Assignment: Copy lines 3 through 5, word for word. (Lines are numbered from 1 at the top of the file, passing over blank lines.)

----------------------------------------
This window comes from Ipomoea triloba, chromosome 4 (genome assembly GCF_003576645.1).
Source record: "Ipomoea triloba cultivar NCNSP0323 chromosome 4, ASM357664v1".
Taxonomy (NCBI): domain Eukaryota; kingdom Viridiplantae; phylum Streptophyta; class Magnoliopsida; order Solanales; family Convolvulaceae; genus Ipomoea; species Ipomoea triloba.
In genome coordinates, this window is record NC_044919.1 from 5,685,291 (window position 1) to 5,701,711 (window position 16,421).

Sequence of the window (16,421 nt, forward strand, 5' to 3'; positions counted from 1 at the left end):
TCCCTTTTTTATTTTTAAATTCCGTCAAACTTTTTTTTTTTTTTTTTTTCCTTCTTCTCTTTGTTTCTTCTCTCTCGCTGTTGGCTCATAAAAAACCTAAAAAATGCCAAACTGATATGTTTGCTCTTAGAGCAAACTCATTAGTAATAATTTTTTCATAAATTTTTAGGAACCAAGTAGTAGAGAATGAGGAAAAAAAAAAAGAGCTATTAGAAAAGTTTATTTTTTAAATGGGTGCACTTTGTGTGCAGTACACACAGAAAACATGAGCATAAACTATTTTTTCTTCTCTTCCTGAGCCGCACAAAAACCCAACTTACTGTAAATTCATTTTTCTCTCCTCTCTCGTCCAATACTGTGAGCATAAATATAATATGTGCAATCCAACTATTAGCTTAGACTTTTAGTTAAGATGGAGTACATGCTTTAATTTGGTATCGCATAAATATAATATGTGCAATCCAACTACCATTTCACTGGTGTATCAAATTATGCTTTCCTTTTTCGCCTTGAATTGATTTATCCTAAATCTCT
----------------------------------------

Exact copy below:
Taxonomy (NCBI): domain Eukaryota; kingdom Viridiplantae; phylum Streptophyta; class Magnoliopsida; order Solanales; family Convolvulaceae; genus Ipomoea; species Ipomoea triloba.
In genome coordinates, this window is record NC_044919.1 from 5,685,291 (window position 1) to 5,701,711 (window position 16,421).

Sequence of the window (16,421 nt, forward strand, 5' to 3'; positions counted from 1 at the left end):